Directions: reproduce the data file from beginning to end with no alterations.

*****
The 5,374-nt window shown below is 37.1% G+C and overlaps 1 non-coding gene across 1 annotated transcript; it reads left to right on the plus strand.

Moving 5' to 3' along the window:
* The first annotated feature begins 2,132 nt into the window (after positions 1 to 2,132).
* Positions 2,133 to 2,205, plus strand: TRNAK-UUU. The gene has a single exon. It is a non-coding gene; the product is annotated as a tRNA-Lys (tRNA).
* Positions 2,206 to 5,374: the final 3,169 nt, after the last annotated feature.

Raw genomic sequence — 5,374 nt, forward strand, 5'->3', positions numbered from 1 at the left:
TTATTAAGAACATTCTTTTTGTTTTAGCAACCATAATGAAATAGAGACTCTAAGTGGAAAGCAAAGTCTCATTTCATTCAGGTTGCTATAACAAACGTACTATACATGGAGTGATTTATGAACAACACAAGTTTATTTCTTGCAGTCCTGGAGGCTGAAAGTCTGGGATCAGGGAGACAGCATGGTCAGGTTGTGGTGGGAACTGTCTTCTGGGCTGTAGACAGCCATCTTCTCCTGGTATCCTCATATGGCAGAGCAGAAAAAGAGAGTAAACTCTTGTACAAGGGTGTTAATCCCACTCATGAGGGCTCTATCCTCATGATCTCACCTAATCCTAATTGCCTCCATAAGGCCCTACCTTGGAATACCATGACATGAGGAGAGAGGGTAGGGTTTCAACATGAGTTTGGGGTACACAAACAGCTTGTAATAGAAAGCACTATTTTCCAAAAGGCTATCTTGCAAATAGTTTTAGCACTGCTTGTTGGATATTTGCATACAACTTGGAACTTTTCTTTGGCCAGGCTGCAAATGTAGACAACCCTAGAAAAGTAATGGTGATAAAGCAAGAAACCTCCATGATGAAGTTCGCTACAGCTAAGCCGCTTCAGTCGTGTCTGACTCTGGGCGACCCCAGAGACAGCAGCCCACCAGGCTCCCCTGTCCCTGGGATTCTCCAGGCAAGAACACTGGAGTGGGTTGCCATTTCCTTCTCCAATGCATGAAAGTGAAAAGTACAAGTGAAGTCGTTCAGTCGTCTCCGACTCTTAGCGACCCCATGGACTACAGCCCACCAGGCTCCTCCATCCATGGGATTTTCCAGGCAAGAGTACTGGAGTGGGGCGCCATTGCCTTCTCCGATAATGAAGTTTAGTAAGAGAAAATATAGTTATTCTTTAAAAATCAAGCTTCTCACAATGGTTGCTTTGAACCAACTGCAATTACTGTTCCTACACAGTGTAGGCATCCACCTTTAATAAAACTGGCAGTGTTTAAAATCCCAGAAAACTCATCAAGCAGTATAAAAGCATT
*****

The 5,374-nt window shown below is 37.1% G+C and overlaps 1 non-coding gene across 1 annotated transcript; it reads left to right on the plus strand.

Moving 5' to 3' along the window:
* The first annotated feature begins 2,132 nt into the window (after positions 1 to 2,132).
* Positions 2,133 to 2,205, plus strand: TRNAK-UUU. The gene has a single exon. It is a non-coding gene; the product is annotated as a tRNA-Lys (tRNA).
* Positions 2,206 to 5,374: the final 3,169 nt, after the last annotated feature.

Raw genomic sequence — 5,374 nt, forward strand, 5'->3', positions numbered from 1 at the left:
TTATTAAGAACATTCTTTTTGTTTTAGCAACCATAATGAAATAGAGACTCTAAGTGGAAAGCAAAGTCTCATTTCATTCAGGTTGCTATAACAAACGTACTATACATGGAGTGATTTATGAACAACACAAGTTTATTTCTTGCAGTCCTGGAGGCTGAAAGTCTGGGATCAGGGAGACAGCATGGTCAGGTTGTGGTGGGAACTGTCTTCTGGGCTGTAGACAGCCATCTTCTCCTGGTATCCTCATATGGCAGAGCAGAAAAAGAGAGTAAACTCTTGTACAAGGGTGTTAATCCCACTCATGAGGGCTCTATCCTCATGATCTCACCTAATCCTAATTGCCTCCATAAGGCCCTACCTTGGAATACCATGACATGAGGAGAGAGGGTAGGGTTTCAACATGAGTTTGGGGTACACAAACAGCTTGTAATAGAAAGCACTATTTTCCAAAAGGCTATCTTGCAAATAGTTTTAGCACTGCTTGTTGGATATTTGCATACAACTTGGAACTTTTCTTTGGCCAGGCTGCAAATGTAGACAACCCTAGAAAAGTAATGGTGATAAAGCAAGAAACCTCCATGATGAAGTTCGCTACAGCTAAGCCGCTTCAGTCGTGTCTGACTCTGGGCGACCCCAGAGACAGCAGCCCACCAGGCTCCCCTGTCCCTGGGATTCTCCAGGCAAGAACACTGGAGTGGGTTGCCATTTCCTTCTCCAATGCATGAAAGTGAAAAGTACAAGTGAAGTCGTTCAGTCGTCTCCGACTCTTAGCGACCCCATGGACTACAGCCCACCAGGCTCCTCCATCCATGGGATTTTCCAGGCAAGAGTACTGGAGTGGGGCGCCATTGCCTTCTCCGATAATGAAGTTTAGTAAGAGAAAATATAGTTATTCTTTAAAAATCAAGCTTCTCACAATGGTTGCTTTGAACCAACTGCAATTACTGTTCCTACACAGTGTAGGCATCCACCTTTAATAAAACTGGCAGTGTTTAAAATCCCAGAAAACTCATCAAGCAGTATAAAAGCATT